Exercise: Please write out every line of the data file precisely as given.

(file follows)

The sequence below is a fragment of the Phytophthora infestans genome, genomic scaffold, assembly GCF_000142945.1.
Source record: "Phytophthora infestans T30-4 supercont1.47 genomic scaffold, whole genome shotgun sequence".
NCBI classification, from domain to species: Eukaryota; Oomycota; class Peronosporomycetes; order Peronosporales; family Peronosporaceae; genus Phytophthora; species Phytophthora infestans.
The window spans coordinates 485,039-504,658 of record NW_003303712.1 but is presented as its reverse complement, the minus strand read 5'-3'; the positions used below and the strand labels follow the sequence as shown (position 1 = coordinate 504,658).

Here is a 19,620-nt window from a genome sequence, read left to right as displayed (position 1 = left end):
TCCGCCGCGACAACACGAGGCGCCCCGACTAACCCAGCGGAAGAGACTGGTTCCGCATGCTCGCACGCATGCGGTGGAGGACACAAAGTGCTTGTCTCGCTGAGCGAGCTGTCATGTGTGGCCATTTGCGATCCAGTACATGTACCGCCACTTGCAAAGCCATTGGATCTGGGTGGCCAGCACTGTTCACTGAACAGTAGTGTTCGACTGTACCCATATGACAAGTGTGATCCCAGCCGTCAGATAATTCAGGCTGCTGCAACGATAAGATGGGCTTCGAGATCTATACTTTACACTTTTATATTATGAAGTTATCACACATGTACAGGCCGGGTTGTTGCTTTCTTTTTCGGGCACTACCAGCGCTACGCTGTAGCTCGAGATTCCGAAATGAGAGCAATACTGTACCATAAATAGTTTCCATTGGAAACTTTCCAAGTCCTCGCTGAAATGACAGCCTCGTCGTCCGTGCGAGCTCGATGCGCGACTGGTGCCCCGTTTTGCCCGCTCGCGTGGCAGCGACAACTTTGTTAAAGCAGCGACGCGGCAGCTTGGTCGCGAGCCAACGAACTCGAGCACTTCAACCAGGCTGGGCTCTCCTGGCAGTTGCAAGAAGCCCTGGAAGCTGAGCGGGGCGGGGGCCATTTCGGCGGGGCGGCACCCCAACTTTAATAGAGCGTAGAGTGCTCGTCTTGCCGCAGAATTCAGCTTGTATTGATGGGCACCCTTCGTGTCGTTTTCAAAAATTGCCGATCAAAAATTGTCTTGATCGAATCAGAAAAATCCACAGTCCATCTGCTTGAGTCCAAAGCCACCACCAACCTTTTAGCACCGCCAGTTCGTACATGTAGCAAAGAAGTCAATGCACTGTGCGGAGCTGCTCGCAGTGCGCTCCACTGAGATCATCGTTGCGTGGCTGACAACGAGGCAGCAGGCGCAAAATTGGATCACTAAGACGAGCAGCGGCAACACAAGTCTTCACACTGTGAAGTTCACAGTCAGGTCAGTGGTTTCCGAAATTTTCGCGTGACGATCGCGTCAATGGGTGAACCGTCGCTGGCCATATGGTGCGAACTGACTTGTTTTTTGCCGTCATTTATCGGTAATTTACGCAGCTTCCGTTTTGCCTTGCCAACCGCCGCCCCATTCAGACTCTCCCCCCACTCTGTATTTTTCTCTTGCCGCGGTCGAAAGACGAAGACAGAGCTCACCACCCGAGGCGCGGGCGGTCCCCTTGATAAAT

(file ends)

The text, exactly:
The sequence below is a fragment of the Phytophthora infestans genome, genomic scaffold, assembly GCF_000142945.1.
Source record: "Phytophthora infestans T30-4 supercont1.47 genomic scaffold, whole genome shotgun sequence".
NCBI classification, from domain to species: Eukaryota; Oomycota; class Peronosporomycetes; order Peronosporales; family Peronosporaceae; genus Phytophthora; species Phytophthora infestans.
The window spans coordinates 485,039-504,658 of record NW_003303712.1 but is presented as its reverse complement, the minus strand read 5'-3'; the positions used below and the strand labels follow the sequence as shown (position 1 = coordinate 504,658).

Here is a 19,620-nt window from a genome sequence, read left to right as displayed (position 1 = left end):
TCCGCCGCGACAACACGAGGCGCCCCGACTAACCCAGCGGAAGAGACTGGTTCCGCATGCTCGCACGCATGCGGTGGAGGACACAAAGTGCTTGTCTCGCTGAGCGAGCTGTCATGTGTGGCCATTTGCGATCCAGTACATGTACCGCCACTTGCAAAGCCATTGGATCTGGGTGGCCAGCACTGTTCACTGAACAGTAGTGTTCGACTGTACCCATATGACAAGTGTGATCCCAGCCGTCAGATAATTCAGGCTGCTGCAACGATAAGATGGGCTTCGAGATCTATACTTTACACTTTTATATTATGAAGTTATCACACATGTACAGGCCGGGTTGTTGCTTTCTTTTTCGGGCACTACCAGCGCTACGCTGTAGCTCGAGATTCCGAAATGAGAGCAATACTGTACCATAAATAGTTTCCATTGGAAACTTTCCAAGTCCTCGCTGAAATGACAGCCTCGTCGTCCGTGCGAGCTCGATGCGCGACTGGTGCCCCGTTTTGCCCGCTCGCGTGGCAGCGACAACTTTGTTAAAGCAGCGACGCGGCAGCTTGGTCGCGAGCCAACGAACTCGAGCACTTCAACCAGGCTGGGCTCTCCTGGCAGTTGCAAGAAGCCCTGGAAGCTGAGCGGGGCGGGGGCCATTTCGGCGGGGCGGCACCCCAACTTTAATAGAGCGTAGAGTGCTCGTCTTGCCGCAGAATTCAGCTTGTATTGATGGGCACCCTTCGTGTCGTTTTCAAAAATTGCCGATCAAAAATTGTCTTGATCGAATCAGAAAAATCCACAGTCCATCTGCTTGAGTCCAAAGCCACCACCAACCTTTTAGCACCGCCAGTTCGTACATGTAGCAAAGAAGTCAATGCACTGTGCGGAGCTGCTCGCAGTGCGCTCCACTGAGATCATCGTTGCGTGGCTGACAACGAGGCAGCAGGCGCAAAATTGGATCACTAAGACGAGCAGCGGCAACACAAGTCTTCACACTGTGAAGTTCACAGTCAGGTCAGTGGTTTCCGAAATTTTCGCGTGACGATCGCGTCAATGGGTGAACCGTCGCTGGCCATATGGTGCGAACTGACTTGTTTTTTGCCGTCATTTATCGGTAATTTACGCAGCTTCCGTTTTGCCTTGCCAACCGCCGCCCCATTCAGACTCTCCCCCCACTCTGTATTTTTCTCTTGCCGCGGTCGAAAGACGAAGACAGAGCTCACCACCCGAGGCGCGGGCGGTCCCCTTGATAAAT